Today is another Fed day, when the Federal Reserve Open Market Committee (FOMC) announces whether the overnight target rate will be raised, left flat or reduced. Today's decision to leave the overnight rate flat isn't much of a surprise. The Fed said that it would be "patient as it determines what future adjustments to the target range for the federal funds rate may be appropriate," for full employment and inflation targets.
I thought the most important statement from the Fed is that it's prepared to make adjustments in its plans for balance sheet normalization. Like any other bank, the Fed has a balance sheet that reflects its liabilities and assets. Since the launch of quantitative easing in 2008, the Fed has been buying U.S. Treasury bonds and other fixed-income instruments, which are reflected on the asset side of its balance sheet (see the following chart). If the Fed starts selling the trillions of dollars in bonds that it owns, it could drive the price of bonds lower.
Investors care about the potential for the Fed selling bonds and "normalizing" its balance sheet because falling bond prices will result in higher longer-term interest rates. Many investors worry that rising long-term interest rates would slow the U.S. economy because the cost of capital will rise, although historical evidence does not show a good correlation between those two factors.
Regardless of whether everyone agrees about the impact of higher long-term interest rates, the dovish tone in the Fed's announcement today is seen as a positive for U.S. and emerging markets stocks. Lower interest rates in the U.S. are positive for emerging market economies because they should push the value of the U.S. dollar down, which keeps the pressure off of domestic emerging market currencies.
As I have pointed out over the past month in the Chart Advisor newsletter, emerging markets (especially China) are already showing an increased likelihood for outperformance over the next six months. As you can see in the following chart, the iShares Emerging Market ETF (EEM) has mirrored the performance of the Hang Seng index and confirmed its own double bottom breakout today. In my experience, a Fibonacci retracement – anchored at the high of the double bottom and the most recent low – can be used to provide a reliable target at the 161.8% retracement level of the pattern. Without the headwind of a rising dollar, it should be much easier for emerging stocks to reach their prior highs from last July.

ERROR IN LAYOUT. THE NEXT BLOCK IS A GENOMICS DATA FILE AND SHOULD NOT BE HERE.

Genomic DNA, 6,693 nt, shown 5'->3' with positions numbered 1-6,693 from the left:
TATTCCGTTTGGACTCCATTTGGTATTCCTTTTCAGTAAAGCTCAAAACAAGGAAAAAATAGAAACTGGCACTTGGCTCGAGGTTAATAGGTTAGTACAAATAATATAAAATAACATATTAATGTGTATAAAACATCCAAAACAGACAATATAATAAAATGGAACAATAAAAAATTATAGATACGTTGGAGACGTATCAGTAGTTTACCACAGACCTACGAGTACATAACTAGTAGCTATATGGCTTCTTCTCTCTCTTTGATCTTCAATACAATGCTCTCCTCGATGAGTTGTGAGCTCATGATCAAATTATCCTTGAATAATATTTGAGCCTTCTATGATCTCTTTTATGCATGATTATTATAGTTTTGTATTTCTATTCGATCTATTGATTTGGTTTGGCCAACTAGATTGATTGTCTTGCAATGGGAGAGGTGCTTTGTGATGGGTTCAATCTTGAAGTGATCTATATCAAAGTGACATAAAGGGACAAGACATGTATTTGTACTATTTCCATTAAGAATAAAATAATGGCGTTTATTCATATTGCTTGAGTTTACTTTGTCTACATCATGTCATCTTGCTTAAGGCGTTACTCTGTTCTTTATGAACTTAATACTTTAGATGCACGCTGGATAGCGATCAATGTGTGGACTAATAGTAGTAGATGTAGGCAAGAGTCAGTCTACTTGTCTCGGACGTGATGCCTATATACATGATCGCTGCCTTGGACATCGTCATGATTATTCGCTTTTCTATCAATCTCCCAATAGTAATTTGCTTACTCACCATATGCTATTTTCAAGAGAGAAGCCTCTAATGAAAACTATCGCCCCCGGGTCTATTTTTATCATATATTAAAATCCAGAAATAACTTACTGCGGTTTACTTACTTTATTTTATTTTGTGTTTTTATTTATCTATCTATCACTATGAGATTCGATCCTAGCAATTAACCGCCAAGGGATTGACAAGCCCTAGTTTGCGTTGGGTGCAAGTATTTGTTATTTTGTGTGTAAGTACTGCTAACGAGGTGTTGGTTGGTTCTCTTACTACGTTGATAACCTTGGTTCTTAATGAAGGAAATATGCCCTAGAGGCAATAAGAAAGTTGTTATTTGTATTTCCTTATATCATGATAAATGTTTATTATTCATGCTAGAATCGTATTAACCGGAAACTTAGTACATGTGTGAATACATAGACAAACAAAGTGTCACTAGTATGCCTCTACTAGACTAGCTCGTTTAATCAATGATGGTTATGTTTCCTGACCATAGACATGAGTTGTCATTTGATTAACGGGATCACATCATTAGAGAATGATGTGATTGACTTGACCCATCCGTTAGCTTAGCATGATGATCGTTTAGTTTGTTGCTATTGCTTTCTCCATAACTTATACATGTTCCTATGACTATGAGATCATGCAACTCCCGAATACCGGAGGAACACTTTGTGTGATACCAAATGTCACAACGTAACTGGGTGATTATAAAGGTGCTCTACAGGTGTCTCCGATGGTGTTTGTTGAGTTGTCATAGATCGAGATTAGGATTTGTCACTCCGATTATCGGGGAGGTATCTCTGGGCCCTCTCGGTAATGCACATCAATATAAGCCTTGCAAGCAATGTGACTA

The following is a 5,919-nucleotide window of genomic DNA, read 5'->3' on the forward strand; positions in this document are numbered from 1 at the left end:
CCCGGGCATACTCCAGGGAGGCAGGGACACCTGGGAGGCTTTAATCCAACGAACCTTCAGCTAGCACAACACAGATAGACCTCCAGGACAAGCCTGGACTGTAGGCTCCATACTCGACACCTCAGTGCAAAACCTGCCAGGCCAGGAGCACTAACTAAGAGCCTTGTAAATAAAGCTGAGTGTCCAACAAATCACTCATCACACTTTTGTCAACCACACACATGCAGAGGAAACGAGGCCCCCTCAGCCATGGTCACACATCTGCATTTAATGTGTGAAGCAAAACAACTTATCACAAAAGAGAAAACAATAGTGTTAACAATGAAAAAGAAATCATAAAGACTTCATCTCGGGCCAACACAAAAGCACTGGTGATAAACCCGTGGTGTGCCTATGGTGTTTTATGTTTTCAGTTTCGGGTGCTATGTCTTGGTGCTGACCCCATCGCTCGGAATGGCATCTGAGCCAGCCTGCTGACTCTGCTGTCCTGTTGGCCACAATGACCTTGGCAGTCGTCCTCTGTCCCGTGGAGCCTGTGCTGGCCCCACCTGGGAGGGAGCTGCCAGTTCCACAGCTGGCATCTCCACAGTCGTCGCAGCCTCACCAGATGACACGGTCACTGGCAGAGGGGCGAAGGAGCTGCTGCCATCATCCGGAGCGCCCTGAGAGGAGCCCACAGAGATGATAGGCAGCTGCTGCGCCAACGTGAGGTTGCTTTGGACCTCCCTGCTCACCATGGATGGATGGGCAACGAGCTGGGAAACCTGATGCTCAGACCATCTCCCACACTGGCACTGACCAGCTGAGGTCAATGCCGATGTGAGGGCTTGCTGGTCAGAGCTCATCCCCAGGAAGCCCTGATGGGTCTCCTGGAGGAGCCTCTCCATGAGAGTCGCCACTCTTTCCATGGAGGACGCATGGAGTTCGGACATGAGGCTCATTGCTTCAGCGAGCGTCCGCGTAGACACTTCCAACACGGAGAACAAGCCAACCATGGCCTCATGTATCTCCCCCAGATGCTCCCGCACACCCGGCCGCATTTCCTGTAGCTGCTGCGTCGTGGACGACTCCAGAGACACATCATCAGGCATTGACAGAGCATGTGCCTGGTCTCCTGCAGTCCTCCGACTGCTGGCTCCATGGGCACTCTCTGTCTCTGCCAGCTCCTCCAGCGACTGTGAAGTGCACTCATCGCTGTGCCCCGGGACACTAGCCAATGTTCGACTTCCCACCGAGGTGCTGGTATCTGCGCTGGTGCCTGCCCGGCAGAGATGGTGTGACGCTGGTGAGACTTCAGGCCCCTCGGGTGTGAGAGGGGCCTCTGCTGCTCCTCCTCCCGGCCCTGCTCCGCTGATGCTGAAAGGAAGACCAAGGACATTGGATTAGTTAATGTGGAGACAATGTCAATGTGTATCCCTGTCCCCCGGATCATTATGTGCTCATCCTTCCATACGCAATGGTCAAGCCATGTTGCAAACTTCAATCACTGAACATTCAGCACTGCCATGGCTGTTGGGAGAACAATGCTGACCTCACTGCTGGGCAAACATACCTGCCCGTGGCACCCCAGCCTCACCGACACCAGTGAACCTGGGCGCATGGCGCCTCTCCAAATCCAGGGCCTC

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The risk posed by a rising dollar is not just an issue for emerging markets. I have been very concerned that the bullish dollar of 2018 would wind up crushing the U.S. industrial sector. If the dollar is rising against most other currencies, that means exports from U.S. manufacturers are less competitive internationally. In this respect, I see two positive developments today. First, the Fed did a lot to put traders at ease about rising interest rates in the short term, which should push the value of the dollar lower.
Second, the earnings report from The Boeing Company (BA) this morning provided a lot of good news for manufacturers concerned about slowing in China and other emerging markets. Boeing exceeded estimates for top- and bottom-line performance and reached a new all-time sales record of over $100 billion. If industrial firms are not in as dire a situation as investors had feared prior to earnings, and the dollar starts to fall, industrials and other multinational firms could be seriously undervalued.
You can see this relationship that I have discussed between the value of the U.S. dollar (candlesticks) and industrial stocks (blue line represented by the SPDR Manufacturing and Industrial ETF, XLI) in the following chart. The inverse relationship is imperfect, but historically, a rise in the U.S. dollar like the one we experienced in 2018 is usually accompanied by devaluation in industrial stocks and economic uncertainty. Something very similar to this occurred in 2014 just prior to the "earnings recession" of 2015.
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This earnings season continues to look better than expected, but I am still waiting to see how consumer stocks look once the bulk of those reports are released early next month before completely sounding the "all clear." In the meantime, I will use upcoming Chart Advisor newsletters to take a closer look at oil stocks and utilities as the situation in Venezuela progresses and the so-called "Polar Vortex" increases demand for energy and commodities throughout the Midwest. There could be some interesting opportunities in those two stock categories for risk-tolerant investors in the short term.
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